I’ve literally not had a second to sit down and do even the shortest blog post in some time, and don’t have any time now either. However, the beginning of the Rose City International Conductor’s Workshop each summer has become such an important moment in my year that I couldn’t let the occasion pass without some comment.
So… as I’m giving up sleep I will badly need later in the week, this will be brief….
We seemed to have more than the usual pre-workshop scheduling/travel/facilities worries this year, but this may simply be that I block out the trauma of past years so as not to become too discouraged. Nonetheless, Kris, our sainted housing coordinator, was fielding calls at 3 AM the morning before the workshop to come and save a stranded conductor whose flight was cancelled, and there were other problems and challenges and issues being worked out throughout the first day so that everyone could get off their flights and into their rooms and be ready to conduct. Even my colleague Chris Zimmerman had to suffer through a cancelled flight, meaning he got in today at 1:30 instead of last night.
Still, by mid-afternoon, every single student and musician who was supposed to be there was there, and my blood pressure started to ease. Our first session was a score study class with David Hoose, as inspiring as always. I’ll never hear the final chord of the introduction to the Stravinsky Octet the same way again, and that’s a piece I’ve done quite a few times.
In that class we touched briefly on different general approaches to score study, and one student who had just come from another workshop spoke of the “why” approach, which is the best. Here is a link to an old post on the subject, complete with inspiring commentary from David. For general overview, do a search of the blog for “score questioning.”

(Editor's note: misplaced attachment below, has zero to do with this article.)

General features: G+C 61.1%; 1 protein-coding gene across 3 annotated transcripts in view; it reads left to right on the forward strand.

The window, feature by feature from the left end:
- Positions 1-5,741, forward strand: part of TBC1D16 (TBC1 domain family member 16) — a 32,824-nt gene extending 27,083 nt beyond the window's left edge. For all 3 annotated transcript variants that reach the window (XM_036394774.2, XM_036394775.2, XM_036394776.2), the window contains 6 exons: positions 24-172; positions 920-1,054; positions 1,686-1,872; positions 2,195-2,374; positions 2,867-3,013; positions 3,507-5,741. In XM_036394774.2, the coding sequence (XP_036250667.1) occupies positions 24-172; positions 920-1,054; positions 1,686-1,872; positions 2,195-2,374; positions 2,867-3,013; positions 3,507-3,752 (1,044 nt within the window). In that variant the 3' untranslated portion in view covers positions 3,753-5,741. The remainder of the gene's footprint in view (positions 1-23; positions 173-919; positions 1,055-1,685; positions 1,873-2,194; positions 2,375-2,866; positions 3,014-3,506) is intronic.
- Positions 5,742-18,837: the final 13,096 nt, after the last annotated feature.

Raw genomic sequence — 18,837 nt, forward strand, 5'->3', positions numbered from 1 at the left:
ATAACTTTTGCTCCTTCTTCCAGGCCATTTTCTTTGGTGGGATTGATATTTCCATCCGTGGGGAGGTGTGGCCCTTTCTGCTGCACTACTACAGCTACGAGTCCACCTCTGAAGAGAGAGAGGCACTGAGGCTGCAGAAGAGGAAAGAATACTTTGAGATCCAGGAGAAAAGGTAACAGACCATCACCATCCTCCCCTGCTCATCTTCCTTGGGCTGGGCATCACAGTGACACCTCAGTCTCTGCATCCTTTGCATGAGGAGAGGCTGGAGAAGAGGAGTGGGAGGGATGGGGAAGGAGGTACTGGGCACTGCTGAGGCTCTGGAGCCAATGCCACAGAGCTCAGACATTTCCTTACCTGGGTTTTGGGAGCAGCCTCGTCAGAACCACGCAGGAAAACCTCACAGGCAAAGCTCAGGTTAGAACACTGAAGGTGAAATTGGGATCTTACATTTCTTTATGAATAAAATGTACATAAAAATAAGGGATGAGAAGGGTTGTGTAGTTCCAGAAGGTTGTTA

Tonight we had our first conducting session on the Beethoven op 95 quartet as orchestrated by Mahler. I picked it because I thought it would be telling to see how conductors coped with a work of Beethoven that is more or less free of conducting traditions. Everyone did at least some marvelous things, but, somewhat as I feared, I didn’t feel like, in general, it was deep enough in everyone’s, or anyone’s, bones. There were huge problems with the publishers not sending out scores of the Mahler arrangement on time, but I was surprised that some people didn’t just sit down with the original quartet score, which is easy to get.
Tomorrow, we start with the Discovery Program students conducting the Stravinsky Octet, then an opera class where Chris Zimmerman will talk about opera technique and then Rick Rowley will talk about stage direction and scene building. Alexis Hamilton from Portland Opera will be on hand to provide the singer’s perspective. Finally, in the evening we hear Rick play the Brahms D minor concerto, which in many ways is the hardest piece for the students this week- all the technical challenges that make the first movement of the 3rd Symphony so hard with the added challenge of having to accompany a complex and flexible solo part. Yikes! Still- we get to talk about conducting Brahms and listen to Rick, which is a great way to spend a summer evening.